August 3, 2005
Computer Simulation Analyzes Strategies for Stopping Flu Pandemic
Prompt Public Health Action Could Contain Outbreak
Many scientists and public health experts believe that a global pandemic caused by a deadly and highly contagious flu virus is likely one day, if not inevitable. However, computer simulations of an influenza outbreak in Southeast Asia show that a global pandemic might be averted with a prompt public health response, such as targeted geographic use of prophylactic anti-viral drugs and policies to reduce social contact, such as quarantines or temporarily closing schools and businesses. The analysis is published in the August 3, 2005, edition of Nature. The computer simulation is part of the MIDAS (Models of Infectious Disease Agent Study) project of the National Institute of General Medical Sciences (NIGMS), and involves researchers at the Johns Hopkins Bloomberg School of Public Health; the Imperial College London; INSERM of Paris, France; the Department of Community Medicine in Hong Kong and the Thailand Ministry of Public Health.
Southeast Asia is currently the focus of the ongoing avian H5N1 epidemic that has infected some humans. The virus is a potential candidate for developing into a human-to-human transmissible pathogen. Using demographic data for 85 million people living in Thailand and information from previous flu pandemics, researchers developed a computer model to test various strategies for containing an outbreak.
In the simulations, uncontrolled disease spread from a localized community outbreak to a multi-country epidemic within 60 to 90 days. The most effective containment strategy used in the simulations involved providing antiviral drugs to everyone in regions where outbreaks occurred in conjunction with measures to “increase social distance” such as closing schools and establishing quarantines. The researchers estimated that, at most, 3 million doses of antiviral drug would be needed for the strategy to be effective. Limiting prophylactic drugs to only those who come in direct contact with infected persons was less effective according to the analysis. Nationwide prophylactic drug distribution was considered impractical. Vaccines were not considered in the current analysis, because none is currently available against avian influenza and too much time would be needed to develop and manufacture one in an emergency.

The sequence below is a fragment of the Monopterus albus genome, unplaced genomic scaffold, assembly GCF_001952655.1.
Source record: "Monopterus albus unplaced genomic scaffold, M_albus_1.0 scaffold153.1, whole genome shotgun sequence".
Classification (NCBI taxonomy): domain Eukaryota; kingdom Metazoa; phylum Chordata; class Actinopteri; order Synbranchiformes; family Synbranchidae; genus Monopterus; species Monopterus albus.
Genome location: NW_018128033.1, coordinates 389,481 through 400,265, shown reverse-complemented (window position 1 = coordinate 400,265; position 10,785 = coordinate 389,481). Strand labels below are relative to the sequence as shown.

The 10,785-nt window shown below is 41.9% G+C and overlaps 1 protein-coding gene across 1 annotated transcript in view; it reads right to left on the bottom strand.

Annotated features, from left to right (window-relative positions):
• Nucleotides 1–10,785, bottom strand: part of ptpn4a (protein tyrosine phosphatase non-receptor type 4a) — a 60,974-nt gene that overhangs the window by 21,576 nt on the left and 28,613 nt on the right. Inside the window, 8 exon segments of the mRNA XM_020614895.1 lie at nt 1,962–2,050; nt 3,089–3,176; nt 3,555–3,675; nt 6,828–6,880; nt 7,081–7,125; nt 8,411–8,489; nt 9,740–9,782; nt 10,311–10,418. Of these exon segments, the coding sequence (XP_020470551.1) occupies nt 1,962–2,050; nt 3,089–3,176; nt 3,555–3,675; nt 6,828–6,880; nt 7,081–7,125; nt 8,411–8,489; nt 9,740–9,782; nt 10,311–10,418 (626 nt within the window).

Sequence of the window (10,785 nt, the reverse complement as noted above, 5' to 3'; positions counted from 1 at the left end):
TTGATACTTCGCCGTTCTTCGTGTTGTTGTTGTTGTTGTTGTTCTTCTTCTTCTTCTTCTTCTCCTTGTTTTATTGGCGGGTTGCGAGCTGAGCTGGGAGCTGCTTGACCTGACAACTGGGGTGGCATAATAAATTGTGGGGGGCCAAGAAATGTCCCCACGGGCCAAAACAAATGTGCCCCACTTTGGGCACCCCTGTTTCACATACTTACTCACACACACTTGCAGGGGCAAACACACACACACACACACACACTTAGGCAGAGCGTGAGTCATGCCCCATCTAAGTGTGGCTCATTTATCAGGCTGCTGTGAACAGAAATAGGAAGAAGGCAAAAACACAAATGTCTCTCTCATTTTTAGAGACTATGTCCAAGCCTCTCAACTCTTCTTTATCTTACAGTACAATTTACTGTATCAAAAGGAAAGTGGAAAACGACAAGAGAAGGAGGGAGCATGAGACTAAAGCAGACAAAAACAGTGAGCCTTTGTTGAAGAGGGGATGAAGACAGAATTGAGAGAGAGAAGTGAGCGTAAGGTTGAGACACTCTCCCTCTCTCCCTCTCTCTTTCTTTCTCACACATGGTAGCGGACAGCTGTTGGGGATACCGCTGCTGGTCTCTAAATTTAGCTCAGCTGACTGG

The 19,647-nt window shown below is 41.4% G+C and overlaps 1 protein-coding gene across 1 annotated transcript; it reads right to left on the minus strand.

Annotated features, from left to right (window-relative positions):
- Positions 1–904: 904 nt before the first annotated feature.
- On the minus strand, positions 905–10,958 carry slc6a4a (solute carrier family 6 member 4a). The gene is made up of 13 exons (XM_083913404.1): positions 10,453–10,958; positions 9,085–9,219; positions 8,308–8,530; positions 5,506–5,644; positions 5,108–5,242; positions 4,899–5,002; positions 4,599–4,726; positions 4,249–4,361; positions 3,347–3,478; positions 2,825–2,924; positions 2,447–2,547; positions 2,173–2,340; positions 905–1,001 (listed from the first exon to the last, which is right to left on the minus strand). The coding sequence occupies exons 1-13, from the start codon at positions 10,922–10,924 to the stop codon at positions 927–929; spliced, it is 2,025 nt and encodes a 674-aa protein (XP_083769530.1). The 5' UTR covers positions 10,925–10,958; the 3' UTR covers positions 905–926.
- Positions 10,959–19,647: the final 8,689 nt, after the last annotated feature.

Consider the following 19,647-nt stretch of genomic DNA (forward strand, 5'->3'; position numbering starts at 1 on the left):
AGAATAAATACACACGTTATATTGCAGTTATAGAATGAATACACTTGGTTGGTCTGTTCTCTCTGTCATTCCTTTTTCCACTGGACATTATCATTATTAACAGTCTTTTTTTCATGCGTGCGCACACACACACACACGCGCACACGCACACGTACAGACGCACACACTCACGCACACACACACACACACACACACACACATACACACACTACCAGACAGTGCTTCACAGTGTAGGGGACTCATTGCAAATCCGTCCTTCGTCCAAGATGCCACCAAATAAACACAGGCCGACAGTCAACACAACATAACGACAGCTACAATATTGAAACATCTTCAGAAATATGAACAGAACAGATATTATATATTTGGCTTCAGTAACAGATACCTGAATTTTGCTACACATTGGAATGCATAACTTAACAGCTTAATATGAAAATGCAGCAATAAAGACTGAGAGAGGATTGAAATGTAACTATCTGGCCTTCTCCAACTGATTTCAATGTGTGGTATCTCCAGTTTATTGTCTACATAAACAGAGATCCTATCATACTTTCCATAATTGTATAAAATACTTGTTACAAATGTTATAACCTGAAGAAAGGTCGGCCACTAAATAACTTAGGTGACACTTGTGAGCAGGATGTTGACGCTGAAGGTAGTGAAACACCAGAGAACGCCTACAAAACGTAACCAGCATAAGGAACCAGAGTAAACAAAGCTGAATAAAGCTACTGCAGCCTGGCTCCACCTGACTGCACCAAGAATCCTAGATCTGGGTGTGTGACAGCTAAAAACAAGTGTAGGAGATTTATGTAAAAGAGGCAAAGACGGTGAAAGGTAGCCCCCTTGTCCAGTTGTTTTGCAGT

“Simulations of epidemics provide decision-makers with a powerful new tool. Now it is possible to test and select strategies ‘in silicon’ before a crisis,” said Derek Cummings, a study co-author and research associate at the Bloomberg School. Cummings is also co-author of a study published in the August 5, 2005, edition of Science. Like the article in Nature, it shows that it might be possible to contain a pandemic at its source, but containment would require a carefully planned intervention.
“Our computer simulations show that it may just be possible to head off a global disaster,” said Donald S. Burke, MD, senior author of the study and professor in the Department of International Health at the Bloomberg School. “To be successful, it will require genuine international cooperation, as well as some good luck.”
“Strategies for containing an emerging influenza pandemic in SE Asia,” was written by Neil M. Ferguson, Derek Cummings, Simon Cauchemez, Christopher Fraser, Steven Riley, Aronrag Meeyai, Sopon Iamsirithaworn and Donald Burke.
Funding was provided by the National Institute of General Medical Sciences MIDAS Program, the Medical Research Council, the Royal Society, the Howard Hughes Medical Institute, the Research Fund for the Control of Infectious Diseases of the Hong Kong SAR government and INSERM.
Public Affairs media contacts for the Johns Hopkins Bloomberg School of Public Health: Tim Parsons or Kenna Lowe at 410-955-6878 or email@example.com.
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Supplementary Video 1 simulates a pandemic emergence in Thailand. Red represents areas with infected individuals and green represents areas that have recovered from infection. The video shows 300 days of spread. (3MB)
Supplementary Video 2 is an example of a controlled outbreak of transmissible pandemic flu. Red indicates areas of infection while blue indicates areas where a combination of control measures has been implemented. The video shows 100 days of spread. (710KB)
Supplementary Video 3 is an example of containment failure. The colors are the as in Supplementary Video 2. The video shows 300 days of spread. (3MB)